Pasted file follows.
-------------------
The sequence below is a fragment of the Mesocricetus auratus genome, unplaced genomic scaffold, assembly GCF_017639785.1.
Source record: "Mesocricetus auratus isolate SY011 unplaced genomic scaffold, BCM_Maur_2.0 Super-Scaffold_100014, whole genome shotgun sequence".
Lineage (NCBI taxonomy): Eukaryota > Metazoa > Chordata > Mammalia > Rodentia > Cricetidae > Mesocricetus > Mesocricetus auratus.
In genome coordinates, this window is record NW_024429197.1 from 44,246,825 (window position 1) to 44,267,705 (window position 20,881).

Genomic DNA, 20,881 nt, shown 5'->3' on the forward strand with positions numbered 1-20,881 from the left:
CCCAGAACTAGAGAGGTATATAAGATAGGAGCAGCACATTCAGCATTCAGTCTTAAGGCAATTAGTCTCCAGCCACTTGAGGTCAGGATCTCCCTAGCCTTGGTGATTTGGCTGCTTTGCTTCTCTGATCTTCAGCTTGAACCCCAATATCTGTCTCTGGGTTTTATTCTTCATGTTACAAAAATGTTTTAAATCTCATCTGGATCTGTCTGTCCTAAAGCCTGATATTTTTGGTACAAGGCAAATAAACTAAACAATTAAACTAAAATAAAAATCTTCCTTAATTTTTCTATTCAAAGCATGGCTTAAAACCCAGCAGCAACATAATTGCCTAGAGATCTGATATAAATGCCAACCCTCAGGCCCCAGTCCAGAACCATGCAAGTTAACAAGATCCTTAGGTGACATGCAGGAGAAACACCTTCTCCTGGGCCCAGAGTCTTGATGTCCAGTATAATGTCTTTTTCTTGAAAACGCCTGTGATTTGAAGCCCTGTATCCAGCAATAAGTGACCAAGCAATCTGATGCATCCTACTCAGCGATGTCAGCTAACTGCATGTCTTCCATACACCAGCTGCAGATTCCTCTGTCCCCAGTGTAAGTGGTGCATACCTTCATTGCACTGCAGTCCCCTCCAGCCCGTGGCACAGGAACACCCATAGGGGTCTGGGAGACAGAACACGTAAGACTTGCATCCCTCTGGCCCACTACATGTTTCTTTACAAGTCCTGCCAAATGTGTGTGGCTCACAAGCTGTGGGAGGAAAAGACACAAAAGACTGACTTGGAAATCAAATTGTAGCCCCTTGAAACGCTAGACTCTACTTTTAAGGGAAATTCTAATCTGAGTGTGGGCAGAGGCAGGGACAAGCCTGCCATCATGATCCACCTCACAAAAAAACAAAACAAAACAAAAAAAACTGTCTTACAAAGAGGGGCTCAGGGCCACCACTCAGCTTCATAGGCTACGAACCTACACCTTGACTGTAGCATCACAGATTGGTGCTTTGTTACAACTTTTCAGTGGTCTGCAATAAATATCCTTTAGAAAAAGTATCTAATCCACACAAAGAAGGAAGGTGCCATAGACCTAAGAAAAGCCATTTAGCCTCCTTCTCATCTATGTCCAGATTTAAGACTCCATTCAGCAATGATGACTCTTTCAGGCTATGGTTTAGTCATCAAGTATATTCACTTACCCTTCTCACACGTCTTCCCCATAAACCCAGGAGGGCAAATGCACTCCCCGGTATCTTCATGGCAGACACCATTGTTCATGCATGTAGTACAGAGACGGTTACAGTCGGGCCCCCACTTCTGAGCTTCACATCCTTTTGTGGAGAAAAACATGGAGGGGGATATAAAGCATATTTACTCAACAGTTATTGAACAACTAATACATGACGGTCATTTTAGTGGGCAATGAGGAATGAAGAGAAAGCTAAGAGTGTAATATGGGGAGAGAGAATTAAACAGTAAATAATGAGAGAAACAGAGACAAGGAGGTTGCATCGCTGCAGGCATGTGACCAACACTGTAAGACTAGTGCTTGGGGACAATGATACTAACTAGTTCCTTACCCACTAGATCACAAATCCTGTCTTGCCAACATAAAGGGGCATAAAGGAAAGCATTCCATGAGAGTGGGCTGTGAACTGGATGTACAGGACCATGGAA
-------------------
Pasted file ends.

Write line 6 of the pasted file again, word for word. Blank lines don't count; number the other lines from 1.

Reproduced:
CCCAGAACTAGAGAGGTATATAAGATAGGAGCAGCACATTCAGCATTCAGTCTTAAGGCAATTAGTCTCCAGCCACTTGAGGTCAGGATCTCCCTAGCCTTGGTGATTTGGCTGCTTTGCTTCTCTGATCTTCAGCTTGAACCCCAATATCTGTCTCTGGGTTTTATTCTTCATGTTACAAAAATGTTTTAAATCTCATCTGGATCTGTCTGTCCTAAAGCCTGATATTTTTGGTACAAGGCAAATAAACTAAACAATTAAACTAAAATAAAAATCTTCCTTAATTTTTCTATTCAAAGCATGGCTTAAAACCCAGCAGCAACATAATTGCCTAGAGATCTGATATAAATGCCAACCCTCAGGCCCCAGTCCAGAACCATGCAAGTTAACAAGATCCTTAGGTGACATGCAGGAGAAACACCTTCTCCTGGGCCCAGAGTCTTGATGTCCAGTATAATGTCTTTTTCTTGAAAACGCCTGTGATTTGAAGCCCTGTATCCAGCAATAAGTGACCAAGCAATCTGATGCATCCTACTCAGCGATGTCAGCTAACTGCATGTCTTCCATACACCAGCTGCAGATTCCTCTGTCCCCAGTGTAAGTGGTGCATACCTTCATTGCACTGCAGTCCCCTCCAGCCCGTGGCACAGGAACACCCATAGGGGTCTGGGAGACAGAACACGTAAGACTTGCATCCCTCTGGCCCACTACATGTTTCTTTACAAGTCCTGCCAAATGTGTGTGGCTCACAAGCTGTGGGAGGAAAAGACACAAAAGACTGACTTGGAAATCAAATTGTAGCCCCTTGAAACGCTAGACTCTACTTTTAAGGGAAATTCTAATCTGAGTGTGGGCAGAGGCAGGGACAAGCCTGCCATCATGATCCACCTCACAAAAAAACAAAACAAAACAAAAAAAACTGTCTTACAAAGAGGGGCTCAGGGCCACCACTCAGCTTCATAGGCTACGAACCTACACCTTGACTGTAGCATCACAGATTGGTGCTTTGTTACAACTTTTCAGTGGTCTGCAATAAATATCCTTTAGAAAAAGTATCTAATCCACACAAAGAAGGAAGGTGCCATAGACCTAAGAAAAGCCATTTAGCCTCCTTCTCATCTATGTCCAGATTTAAGACTCCATTCAGCAATGATGACTCTTTCAGGCTATGGTTTAGTCATCAAGTATATTCACTTACCCTTCTCACACGTCTTCCCCATAAACCCAGGAGGGCAAATGCACTCCCCGGTATCTTCATGGCAGACACCATTGTTCATGCATGTAGTACAGAGACGGTTACAGTCGGGCCCCCACTTCTGAGCTTCACATCCTTTTGTGGAGAAAAACATGGAGGGGGATATAAAGCATATTTACTCAACAGTTATTGAACAACTAATACATGACGGTCATTTTAGTGGGCAATGAGGAATGAAGAGAAAGCTAAGAGTGTAATATGGGGAGAGAGAATTAAACAGTAAATAATGAGAGAAACAGAGACAAGGAGGTTGCATCGCTGCAGGCATGTGACCAACACTGTAAGACTAGTGCTTGGGGACAATGATACTAACTAGTTCCTTACCCACTAGATCACAAATCCTGTCTTGCCAACATAAAGGGGCATAAAGGAAAGCATTCCATGAGAGTGGGCTGTGAACTGGATGTACAGGACCATGGAA